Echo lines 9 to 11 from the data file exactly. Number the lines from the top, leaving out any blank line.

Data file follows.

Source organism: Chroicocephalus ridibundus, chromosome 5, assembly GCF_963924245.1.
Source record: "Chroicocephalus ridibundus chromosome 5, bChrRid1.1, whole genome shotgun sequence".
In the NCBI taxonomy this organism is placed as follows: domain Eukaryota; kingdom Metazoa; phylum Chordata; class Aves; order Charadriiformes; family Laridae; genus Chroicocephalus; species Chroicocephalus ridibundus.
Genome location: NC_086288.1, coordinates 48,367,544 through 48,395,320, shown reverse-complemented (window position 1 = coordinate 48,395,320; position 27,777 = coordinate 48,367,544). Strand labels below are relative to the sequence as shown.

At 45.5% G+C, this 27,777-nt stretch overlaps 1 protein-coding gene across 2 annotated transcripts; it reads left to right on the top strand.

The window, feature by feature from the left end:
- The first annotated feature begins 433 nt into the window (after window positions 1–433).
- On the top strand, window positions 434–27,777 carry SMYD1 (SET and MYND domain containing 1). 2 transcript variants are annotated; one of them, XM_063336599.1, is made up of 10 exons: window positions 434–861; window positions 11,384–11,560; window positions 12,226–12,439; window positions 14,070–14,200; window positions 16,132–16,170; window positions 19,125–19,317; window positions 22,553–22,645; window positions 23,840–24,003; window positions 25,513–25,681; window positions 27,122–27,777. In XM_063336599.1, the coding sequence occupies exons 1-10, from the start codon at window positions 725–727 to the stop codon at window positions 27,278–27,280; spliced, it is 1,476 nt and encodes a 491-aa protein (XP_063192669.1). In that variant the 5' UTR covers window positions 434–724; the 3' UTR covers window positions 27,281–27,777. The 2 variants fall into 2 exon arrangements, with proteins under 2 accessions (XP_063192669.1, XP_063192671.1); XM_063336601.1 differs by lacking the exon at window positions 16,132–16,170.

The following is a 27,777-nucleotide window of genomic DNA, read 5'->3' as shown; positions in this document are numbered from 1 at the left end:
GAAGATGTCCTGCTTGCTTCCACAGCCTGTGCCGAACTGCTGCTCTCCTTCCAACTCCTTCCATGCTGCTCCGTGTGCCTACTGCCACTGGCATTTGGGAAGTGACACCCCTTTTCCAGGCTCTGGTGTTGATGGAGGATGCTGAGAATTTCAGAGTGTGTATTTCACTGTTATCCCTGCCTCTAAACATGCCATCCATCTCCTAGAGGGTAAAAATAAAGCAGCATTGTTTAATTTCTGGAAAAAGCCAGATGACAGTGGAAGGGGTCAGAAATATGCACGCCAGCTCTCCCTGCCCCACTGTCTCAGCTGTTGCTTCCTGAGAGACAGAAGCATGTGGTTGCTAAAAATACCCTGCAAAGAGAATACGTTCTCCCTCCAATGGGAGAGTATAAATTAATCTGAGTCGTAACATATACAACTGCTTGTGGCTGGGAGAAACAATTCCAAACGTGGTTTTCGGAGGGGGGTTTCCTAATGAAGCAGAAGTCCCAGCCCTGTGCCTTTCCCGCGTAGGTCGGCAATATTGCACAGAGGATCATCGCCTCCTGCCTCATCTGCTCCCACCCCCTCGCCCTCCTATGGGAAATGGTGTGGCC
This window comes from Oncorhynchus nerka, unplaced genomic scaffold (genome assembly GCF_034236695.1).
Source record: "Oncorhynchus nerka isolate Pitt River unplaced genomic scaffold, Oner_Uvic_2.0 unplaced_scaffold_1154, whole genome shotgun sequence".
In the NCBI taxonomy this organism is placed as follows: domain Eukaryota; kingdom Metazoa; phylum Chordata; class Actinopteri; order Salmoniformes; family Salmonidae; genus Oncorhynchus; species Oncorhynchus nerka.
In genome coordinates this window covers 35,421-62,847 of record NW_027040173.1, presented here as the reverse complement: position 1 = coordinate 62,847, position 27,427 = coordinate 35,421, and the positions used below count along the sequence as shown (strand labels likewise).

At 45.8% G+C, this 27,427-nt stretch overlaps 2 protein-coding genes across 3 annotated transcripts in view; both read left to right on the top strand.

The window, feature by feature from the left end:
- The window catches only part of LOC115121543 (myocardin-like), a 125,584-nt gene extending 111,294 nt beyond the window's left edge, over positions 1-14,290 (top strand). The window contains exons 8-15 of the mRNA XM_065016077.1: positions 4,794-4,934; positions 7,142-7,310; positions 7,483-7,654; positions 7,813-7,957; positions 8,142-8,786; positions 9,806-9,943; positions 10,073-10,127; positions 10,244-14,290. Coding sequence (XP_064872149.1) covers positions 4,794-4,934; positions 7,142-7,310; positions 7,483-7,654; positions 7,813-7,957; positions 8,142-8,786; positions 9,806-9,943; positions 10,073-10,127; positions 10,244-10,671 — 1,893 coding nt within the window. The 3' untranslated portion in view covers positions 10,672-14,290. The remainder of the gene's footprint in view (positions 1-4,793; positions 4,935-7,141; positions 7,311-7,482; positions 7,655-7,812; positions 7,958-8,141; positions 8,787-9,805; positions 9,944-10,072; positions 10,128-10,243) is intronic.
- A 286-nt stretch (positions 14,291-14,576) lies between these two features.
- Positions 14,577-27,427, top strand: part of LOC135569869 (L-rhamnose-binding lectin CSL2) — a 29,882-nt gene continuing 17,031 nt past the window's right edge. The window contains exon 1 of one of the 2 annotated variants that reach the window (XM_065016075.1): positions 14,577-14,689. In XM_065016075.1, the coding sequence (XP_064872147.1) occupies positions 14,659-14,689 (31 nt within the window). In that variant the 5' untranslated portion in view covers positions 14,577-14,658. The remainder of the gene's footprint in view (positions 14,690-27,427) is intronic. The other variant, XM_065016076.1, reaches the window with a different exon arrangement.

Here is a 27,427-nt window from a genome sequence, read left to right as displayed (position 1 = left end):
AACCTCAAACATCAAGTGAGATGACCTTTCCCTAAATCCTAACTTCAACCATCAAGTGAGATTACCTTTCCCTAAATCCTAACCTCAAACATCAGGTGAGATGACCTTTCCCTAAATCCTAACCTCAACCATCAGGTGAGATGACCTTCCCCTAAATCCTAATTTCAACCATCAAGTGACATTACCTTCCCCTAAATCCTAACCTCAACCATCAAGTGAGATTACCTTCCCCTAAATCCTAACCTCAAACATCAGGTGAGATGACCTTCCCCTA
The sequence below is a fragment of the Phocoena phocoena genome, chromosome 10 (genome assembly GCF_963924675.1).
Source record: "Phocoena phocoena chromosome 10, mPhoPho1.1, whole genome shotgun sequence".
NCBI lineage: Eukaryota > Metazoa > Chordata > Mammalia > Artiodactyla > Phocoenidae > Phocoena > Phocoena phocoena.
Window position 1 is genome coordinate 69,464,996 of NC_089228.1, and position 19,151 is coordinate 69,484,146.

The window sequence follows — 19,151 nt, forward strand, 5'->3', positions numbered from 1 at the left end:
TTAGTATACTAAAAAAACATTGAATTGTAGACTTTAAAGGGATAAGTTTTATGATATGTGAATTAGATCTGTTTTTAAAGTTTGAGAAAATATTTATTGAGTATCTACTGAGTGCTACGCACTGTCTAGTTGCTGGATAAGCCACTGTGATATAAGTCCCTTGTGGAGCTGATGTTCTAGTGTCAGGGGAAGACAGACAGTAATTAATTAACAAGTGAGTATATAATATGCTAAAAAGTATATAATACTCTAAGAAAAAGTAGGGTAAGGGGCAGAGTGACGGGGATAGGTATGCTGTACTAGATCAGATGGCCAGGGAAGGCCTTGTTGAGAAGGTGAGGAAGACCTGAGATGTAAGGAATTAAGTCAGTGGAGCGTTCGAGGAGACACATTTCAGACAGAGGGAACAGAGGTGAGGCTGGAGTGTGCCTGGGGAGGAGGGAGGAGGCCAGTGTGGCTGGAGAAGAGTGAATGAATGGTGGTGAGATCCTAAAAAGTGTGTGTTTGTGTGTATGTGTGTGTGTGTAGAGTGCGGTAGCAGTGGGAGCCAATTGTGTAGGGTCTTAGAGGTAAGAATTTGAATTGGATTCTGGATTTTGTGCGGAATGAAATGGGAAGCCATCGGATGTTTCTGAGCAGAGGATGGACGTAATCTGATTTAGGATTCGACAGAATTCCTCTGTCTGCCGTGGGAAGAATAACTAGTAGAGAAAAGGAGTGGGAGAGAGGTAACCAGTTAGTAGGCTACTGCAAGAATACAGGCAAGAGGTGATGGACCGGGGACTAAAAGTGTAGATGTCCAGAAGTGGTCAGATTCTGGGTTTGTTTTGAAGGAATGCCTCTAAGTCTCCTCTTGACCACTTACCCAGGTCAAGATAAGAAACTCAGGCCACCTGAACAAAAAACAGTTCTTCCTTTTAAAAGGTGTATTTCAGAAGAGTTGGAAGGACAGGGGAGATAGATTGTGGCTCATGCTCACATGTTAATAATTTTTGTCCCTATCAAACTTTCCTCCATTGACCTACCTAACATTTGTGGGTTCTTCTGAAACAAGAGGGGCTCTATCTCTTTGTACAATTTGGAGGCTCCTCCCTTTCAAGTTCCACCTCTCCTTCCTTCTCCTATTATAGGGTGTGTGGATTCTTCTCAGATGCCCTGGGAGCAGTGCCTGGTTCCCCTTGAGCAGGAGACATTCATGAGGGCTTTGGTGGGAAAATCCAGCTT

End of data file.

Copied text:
The following is a 27,777-nucleotide window of genomic DNA, read 5'->3' as shown; positions in this document are numbered from 1 at the left end:
GAAGATGTCCTGCTTGCTTCCACAGCCTGTGCCGAACTGCTGCTCTCCTTCCAACTCCTTCCATGCTGCTCCGTGTGCCTACTGCCACTGGCATTTGGGAAGTGACACCCCTTTTCCAGGCTCTGGTGTTGATGGAGGATGCTGAGAATTTCAGAGTGTGTATTTCACTGTTATCCCTGCCTCTAAACATGCCATCCATCTCCTAGAGGGTAAAAATAAAGCAGCATTGTTTAATTTCTGGAAAAAGCCAGATGACAGTGGAAGGGGTCAGAAATATGCACGCCAGCTCTCCCTGCCCCACTGTCTCAGCTGTTGCTTCCTGAGAGACAGAAGCATGTGGTTGCTAAAAATACCCTGCAAAGAGAATACGTTCTCCCTCCAATGGGAGAGTATAAATTAATCTGAGTCGTAACATATACAACTGCTTGTGGCTGGGAGAAACAATTCCAAACGTGGTTTTCGGAGGGGGGTTTCCTAATGAAGCAGAAGTCCCAGCCCTGTGCCTTTCCCGCGTAGGTCGGCAATATTGCACAGAGGATCATCGCCTCCTGCCTCATCTGCTCCCACCCCCTCGCCCTCCTATGGGAAATGGTGTGGCC
This window comes from Oncorhynchus nerka, unplaced genomic scaffold (genome assembly GCF_034236695.1).